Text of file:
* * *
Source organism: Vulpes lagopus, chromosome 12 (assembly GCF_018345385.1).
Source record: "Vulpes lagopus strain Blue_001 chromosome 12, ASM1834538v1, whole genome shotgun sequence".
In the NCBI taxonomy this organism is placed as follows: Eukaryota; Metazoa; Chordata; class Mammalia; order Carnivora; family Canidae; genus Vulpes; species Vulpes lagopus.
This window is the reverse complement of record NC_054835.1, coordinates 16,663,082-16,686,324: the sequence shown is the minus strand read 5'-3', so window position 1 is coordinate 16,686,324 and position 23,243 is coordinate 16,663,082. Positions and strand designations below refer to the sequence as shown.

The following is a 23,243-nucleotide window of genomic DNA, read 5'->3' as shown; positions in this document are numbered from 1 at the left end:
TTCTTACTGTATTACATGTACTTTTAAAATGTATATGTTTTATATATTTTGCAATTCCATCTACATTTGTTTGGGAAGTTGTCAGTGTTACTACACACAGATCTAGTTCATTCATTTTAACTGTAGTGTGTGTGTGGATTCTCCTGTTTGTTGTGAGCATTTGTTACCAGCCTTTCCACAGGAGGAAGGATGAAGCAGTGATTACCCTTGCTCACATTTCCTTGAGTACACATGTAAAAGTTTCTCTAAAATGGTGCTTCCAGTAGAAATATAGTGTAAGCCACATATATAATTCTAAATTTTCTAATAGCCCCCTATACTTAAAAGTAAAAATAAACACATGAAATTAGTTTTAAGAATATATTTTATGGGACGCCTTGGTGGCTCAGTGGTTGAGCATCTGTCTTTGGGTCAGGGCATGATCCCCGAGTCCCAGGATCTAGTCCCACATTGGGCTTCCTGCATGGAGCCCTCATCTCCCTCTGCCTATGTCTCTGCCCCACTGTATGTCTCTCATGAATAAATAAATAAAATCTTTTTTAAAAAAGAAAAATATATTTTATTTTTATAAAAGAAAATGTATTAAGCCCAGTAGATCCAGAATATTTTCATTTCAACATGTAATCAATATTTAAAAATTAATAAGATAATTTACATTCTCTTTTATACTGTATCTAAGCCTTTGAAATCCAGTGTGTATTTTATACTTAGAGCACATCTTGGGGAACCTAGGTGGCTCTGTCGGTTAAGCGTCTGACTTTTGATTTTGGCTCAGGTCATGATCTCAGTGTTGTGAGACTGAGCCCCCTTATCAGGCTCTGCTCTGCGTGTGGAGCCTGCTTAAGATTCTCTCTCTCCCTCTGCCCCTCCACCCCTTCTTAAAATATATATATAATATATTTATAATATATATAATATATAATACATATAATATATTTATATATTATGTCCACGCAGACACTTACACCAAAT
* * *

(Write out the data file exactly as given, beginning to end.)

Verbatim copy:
Source organism: Vulpes lagopus, chromosome 12 (assembly GCF_018345385.1).
Source record: "Vulpes lagopus strain Blue_001 chromosome 12, ASM1834538v1, whole genome shotgun sequence".
In the NCBI taxonomy this organism is placed as follows: Eukaryota; Metazoa; Chordata; class Mammalia; order Carnivora; family Canidae; genus Vulpes; species Vulpes lagopus.
This window is the reverse complement of record NC_054835.1, coordinates 16,663,082-16,686,324: the sequence shown is the minus strand read 5'-3', so window position 1 is coordinate 16,686,324 and position 23,243 is coordinate 16,663,082. Positions and strand designations below refer to the sequence as shown.

The following is a 23,243-nucleotide window of genomic DNA, read 5'->3' as shown; positions in this document are numbered from 1 at the left end:
TTCTTACTGTATTACATGTACTTTTAAAATGTATATGTTTTATATATTTTGCAATTCCATCTACATTTGTTTGGGAAGTTGTCAGTGTTACTACACACAGATCTAGTTCATTCATTTTAACTGTAGTGTGTGTGTGGATTCTCCTGTTTGTTGTGAGCATTTGTTACCAGCCTTTCCACAGGAGGAAGGATGAAGCAGTGATTACCCTTGCTCACATTTCCTTGAGTACACATGTAAAAGTTTCTCTAAAATGGTGCTTCCAGTAGAAATATAGTGTAAGCCACATATATAATTCTAAATTTTCTAATAGCCCCCTATACTTAAAAGTAAAAATAAACACATGAAATTAGTTTTAAGAATATATTTTATGGGACGCCTTGGTGGCTCAGTGGTTGAGCATCTGTCTTTGGGTCAGGGCATGATCCCCGAGTCCCAGGATCTAGTCCCACATTGGGCTTCCTGCATGGAGCCCTCATCTCCCTCTGCCTATGTCTCTGCCCCACTGTATGTCTCTCATGAATAAATAAATAAAATCTTTTTTAAAAAAGAAAAATATATTTTATTTTTATAAAAGAAAATGTATTAAGCCCAGTAGATCCAGAATATTTTCATTTCAACATGTAATCAATATTTAAAAATTAATAAGATAATTTACATTCTCTTTTATACTGTATCTAAGCCTTTGAAATCCAGTGTGTATTTTATACTTAGAGCACATCTTGGGGAACCTAGGTGGCTCTGTCGGTTAAGCGTCTGACTTTTGATTTTGGCTCAGGTCATGATCTCAGTGTTGTGAGACTGAGCCCCCTTATCAGGCTCTGCTCTGCGTGTGGAGCCTGCTTAAGATTCTCTCTCTCCCTCTGCCCCTCCACCCCTTCTTAAAATATATATATAATATATTTATAATATATATAATATATAATACATATAATATATTTATATATTATGTCCACGCAGACACTTACACCAAAT